Today, the world celebrates the anniversary of the sealing of the Magna Carta. We say the world because the English treaty has taken on an international role in the past 800 years. There are events to commemorate the anniversary in D.C., England, and New Zealand. In the United States, the American Bar Association is hosting around 700 lawyers in a conference focusing on the modern influence of the document. In England, the celebrations are throughout the country as people wear crowns for the week, the national library displays exhibitions year long, and artists commemorate the anniversary in various artistic forms. New Zealand is also celebrating the event with a large conference and ceremonies.
The 75th Anniversary of the International Visitor Leadership Program (IVLP) is a major milestone in the program’s history. It offers us a chance to reflect on the impact of the program by examining the numbers. More than 335 current or former heads of government are IVLP alumni. Meridian International Center is proud to have coordinated the programs of 168 of these alumni.
I compiled basic data on these world leaders to see what sort of statistics could be gleaned. I focused on their age when they participated in the IVLP, how many years afterward they became a head of government and what was the length of their term. I also marked their gender and if they were currently in office.
The first lens that I would like to use to discuss the data is that of women leadership. While the rise of women leaders has been slow, its increase in recent years has been dramatic. In 1960 Sri Lanka elected the first female head of government in modern history, Sirimavo Bandaranaike. The second female head of government came in 1966 when Indira Gandhi became India’s first female Prime Minister. Gandhi was also the first female IVLP alumna to serve as the head of government. 13 years later in 1979 Margaret Thatcher became the second female IVLP alumna to serve as the head of government. The IVLP programs of both Indira Gandhi and Margaret Thatcher were coordinated by Meridian International Center.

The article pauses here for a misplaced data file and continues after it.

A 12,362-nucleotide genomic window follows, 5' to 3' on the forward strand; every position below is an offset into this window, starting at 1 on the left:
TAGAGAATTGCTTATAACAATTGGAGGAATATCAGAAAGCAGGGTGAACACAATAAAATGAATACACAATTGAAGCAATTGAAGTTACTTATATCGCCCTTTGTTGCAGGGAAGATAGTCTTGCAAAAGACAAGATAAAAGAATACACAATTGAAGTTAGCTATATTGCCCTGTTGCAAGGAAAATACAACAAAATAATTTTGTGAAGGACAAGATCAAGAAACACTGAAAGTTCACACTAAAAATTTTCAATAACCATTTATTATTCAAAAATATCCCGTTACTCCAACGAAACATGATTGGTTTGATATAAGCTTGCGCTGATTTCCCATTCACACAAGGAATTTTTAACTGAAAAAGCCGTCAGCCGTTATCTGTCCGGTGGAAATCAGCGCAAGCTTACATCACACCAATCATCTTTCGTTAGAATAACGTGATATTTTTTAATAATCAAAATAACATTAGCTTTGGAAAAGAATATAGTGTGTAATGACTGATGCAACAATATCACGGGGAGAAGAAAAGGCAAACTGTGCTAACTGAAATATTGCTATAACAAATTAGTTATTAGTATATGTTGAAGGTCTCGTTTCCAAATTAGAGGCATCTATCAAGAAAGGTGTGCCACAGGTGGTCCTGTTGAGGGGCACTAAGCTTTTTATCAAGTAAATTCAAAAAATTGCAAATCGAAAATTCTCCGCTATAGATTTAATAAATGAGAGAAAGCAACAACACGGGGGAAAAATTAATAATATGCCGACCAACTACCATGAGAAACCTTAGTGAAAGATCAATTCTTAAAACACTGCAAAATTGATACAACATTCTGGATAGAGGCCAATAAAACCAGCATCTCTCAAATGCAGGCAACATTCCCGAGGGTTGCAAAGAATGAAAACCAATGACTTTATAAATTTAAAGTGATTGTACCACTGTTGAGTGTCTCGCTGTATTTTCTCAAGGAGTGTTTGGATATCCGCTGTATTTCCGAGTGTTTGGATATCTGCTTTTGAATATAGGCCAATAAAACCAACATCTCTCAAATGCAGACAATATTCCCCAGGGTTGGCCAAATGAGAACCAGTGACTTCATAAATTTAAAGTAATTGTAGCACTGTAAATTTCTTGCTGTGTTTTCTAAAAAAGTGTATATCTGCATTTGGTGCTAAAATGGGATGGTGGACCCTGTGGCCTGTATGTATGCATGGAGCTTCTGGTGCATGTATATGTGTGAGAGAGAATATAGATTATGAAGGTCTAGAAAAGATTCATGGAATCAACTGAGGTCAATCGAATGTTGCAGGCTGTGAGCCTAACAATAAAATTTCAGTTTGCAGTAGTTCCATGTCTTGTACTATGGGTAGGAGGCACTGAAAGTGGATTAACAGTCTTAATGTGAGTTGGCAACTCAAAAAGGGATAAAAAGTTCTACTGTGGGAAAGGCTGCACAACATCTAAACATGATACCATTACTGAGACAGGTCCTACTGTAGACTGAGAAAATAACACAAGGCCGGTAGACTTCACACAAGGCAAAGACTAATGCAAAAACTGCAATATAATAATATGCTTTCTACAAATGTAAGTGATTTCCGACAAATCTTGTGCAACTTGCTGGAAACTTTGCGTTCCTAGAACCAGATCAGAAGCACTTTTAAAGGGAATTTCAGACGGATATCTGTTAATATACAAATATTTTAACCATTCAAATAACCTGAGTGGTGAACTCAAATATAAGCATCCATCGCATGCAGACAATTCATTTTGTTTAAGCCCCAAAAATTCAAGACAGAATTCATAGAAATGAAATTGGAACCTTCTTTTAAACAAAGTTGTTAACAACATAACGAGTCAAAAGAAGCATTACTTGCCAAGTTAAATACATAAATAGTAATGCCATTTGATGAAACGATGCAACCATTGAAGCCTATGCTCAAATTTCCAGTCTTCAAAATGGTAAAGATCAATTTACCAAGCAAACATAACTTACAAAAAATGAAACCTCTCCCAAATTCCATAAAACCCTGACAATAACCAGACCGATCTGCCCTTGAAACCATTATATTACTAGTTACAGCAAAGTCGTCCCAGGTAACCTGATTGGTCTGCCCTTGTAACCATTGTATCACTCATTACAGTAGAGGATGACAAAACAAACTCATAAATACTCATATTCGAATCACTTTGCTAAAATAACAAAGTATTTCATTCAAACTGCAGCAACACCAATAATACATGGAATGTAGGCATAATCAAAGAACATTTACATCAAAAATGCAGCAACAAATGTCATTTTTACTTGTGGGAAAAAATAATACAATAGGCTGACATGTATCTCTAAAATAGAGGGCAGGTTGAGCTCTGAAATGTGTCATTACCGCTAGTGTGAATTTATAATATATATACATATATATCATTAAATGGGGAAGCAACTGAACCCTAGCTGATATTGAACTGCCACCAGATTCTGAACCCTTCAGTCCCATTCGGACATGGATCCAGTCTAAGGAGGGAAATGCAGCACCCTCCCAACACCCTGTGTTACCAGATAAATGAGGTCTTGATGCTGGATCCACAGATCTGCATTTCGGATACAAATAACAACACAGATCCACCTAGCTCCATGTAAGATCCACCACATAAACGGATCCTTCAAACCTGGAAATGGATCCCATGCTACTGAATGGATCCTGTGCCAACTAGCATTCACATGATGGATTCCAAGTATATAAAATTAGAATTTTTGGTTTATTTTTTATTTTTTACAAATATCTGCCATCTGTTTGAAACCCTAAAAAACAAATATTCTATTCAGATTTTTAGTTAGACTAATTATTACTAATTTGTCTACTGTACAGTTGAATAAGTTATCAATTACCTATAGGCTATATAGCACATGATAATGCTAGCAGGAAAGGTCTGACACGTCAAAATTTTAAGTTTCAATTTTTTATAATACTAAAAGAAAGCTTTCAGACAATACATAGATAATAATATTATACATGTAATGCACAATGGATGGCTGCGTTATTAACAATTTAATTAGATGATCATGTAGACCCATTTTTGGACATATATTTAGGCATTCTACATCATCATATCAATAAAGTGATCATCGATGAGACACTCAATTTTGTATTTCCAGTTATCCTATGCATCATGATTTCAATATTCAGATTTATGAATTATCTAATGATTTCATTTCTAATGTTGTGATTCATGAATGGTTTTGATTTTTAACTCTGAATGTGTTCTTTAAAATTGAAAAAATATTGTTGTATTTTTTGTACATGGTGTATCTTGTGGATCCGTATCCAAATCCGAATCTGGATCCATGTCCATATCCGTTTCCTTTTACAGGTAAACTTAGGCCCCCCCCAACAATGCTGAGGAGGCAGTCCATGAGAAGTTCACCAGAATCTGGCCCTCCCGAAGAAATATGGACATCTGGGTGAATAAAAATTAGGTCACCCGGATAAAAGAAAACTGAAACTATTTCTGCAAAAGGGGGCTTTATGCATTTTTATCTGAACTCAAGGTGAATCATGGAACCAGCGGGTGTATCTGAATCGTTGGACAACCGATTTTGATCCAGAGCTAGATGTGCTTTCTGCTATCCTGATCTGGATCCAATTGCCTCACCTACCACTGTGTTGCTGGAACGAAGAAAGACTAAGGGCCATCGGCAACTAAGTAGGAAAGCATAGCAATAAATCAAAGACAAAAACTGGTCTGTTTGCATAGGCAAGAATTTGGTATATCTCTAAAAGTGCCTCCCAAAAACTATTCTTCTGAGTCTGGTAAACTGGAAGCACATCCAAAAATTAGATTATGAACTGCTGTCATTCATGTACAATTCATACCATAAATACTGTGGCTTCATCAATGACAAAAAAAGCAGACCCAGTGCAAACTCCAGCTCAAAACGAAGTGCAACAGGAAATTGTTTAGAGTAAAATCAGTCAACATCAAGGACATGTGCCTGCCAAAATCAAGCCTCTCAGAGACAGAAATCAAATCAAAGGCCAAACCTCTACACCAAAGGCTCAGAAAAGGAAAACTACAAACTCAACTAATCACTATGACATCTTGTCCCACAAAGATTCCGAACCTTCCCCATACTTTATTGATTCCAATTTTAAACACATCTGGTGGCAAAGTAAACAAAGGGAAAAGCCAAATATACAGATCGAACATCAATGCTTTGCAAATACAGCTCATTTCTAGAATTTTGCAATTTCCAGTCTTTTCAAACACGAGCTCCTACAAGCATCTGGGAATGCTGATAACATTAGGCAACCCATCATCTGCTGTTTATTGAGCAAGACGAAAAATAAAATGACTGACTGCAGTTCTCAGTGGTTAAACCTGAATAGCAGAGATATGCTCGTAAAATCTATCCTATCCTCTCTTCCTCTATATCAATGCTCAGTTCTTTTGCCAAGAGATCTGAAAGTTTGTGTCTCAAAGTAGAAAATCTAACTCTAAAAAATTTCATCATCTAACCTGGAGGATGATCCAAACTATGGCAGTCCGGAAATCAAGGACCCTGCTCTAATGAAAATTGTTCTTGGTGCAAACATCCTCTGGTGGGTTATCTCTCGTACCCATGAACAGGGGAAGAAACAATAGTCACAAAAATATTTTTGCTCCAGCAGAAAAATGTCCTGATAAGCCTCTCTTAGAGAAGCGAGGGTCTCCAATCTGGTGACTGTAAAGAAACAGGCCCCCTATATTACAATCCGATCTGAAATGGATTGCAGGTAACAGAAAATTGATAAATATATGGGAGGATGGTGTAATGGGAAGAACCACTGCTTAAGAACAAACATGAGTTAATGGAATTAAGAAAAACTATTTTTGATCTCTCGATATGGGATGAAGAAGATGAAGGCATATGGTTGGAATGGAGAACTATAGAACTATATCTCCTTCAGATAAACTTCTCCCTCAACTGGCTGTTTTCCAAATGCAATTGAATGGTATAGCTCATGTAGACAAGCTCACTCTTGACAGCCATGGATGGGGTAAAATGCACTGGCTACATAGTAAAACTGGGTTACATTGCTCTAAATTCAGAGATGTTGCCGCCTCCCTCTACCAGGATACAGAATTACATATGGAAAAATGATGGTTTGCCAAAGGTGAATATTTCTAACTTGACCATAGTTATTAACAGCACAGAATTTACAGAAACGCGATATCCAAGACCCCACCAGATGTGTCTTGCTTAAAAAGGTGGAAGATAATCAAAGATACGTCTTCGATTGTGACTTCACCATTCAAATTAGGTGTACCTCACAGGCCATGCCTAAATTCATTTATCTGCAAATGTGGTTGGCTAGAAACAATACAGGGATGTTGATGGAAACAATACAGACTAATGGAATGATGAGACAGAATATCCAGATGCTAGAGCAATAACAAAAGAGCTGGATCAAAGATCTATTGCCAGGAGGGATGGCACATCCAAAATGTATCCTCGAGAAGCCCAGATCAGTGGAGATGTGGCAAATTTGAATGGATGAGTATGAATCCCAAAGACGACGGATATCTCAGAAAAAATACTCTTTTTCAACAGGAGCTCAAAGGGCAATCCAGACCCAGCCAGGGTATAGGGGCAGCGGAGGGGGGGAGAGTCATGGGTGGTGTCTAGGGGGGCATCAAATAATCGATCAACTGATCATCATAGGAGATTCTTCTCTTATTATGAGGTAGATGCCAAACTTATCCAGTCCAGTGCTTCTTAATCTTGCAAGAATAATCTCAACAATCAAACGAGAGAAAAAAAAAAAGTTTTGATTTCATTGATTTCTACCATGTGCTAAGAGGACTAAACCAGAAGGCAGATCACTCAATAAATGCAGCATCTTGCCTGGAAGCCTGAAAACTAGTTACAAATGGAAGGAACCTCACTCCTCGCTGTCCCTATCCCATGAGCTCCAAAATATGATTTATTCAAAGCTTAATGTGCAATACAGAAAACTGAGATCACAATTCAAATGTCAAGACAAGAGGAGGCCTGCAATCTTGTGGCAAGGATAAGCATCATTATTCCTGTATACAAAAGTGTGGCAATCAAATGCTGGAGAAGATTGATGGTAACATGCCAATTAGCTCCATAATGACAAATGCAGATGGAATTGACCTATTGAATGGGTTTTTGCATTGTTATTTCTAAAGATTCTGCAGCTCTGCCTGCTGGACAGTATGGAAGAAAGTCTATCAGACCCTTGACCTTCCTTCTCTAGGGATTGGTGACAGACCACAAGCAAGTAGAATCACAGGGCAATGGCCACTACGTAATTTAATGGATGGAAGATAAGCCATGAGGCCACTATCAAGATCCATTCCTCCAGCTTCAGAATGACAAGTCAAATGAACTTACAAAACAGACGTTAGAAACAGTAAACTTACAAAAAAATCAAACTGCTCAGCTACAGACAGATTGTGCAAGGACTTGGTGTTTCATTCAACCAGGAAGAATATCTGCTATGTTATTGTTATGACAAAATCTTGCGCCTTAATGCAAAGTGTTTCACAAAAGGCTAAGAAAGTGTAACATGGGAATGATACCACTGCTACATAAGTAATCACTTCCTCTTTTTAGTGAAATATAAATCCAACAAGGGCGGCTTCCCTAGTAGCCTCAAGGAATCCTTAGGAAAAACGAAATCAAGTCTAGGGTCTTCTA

Today marks the 10th Annual Endangered Species Day in the United States. Various events taking place at zoos, aquariums, schools and protected areas across the country will recognize our national conservation efforts to protect America’s endangered species and their habitats. While the awareness events are domestic in nature, they also serve as worthwhile opportunities to bring attention to the heart-wrenching wildlife poaching and trafficking epidemic that is truly a global battle. Last year, over 1,200 rhinos were poached in South Africa alone. The western black rhino was declared extinct in 2013 and there is only one remaining male African white rhino. This estimated $20-billion-a-year market encompasses much more than rhinos and extends well beyond South Africa. According to a recent Washington Post article, there are less than 3,200 tigers in the wild; while over 100 million sharks are killed annually (shark fins are a delicacy used in soup throughout Asia).
As in the United States, journalists and independent media play a critical role in French society. Dating back to the establishment of “fourth estate” the French have protected their right to investigate, critique, and lampoon those who hold positions of power. During a recent dinner with French journalists in Washington on the U.S. Department of State’s International Visitor Leadership Program (IVLP), I was reminded of our shared values and challenges. My discussion with French journalists Vincent Jarnigon and Violette Lazard underscored a fundamental challenge binds us together. Both nations have nurtured the notion of freedom of expression and tolerance....Continue
As the International Visitor Leadership Program (IVLP) celebrates its 75th anniversary throughout 2015, it is important to note one aspect of the program that many people do not know: the vital role that Meridian International Center has played throughout this extraordinary history. Continue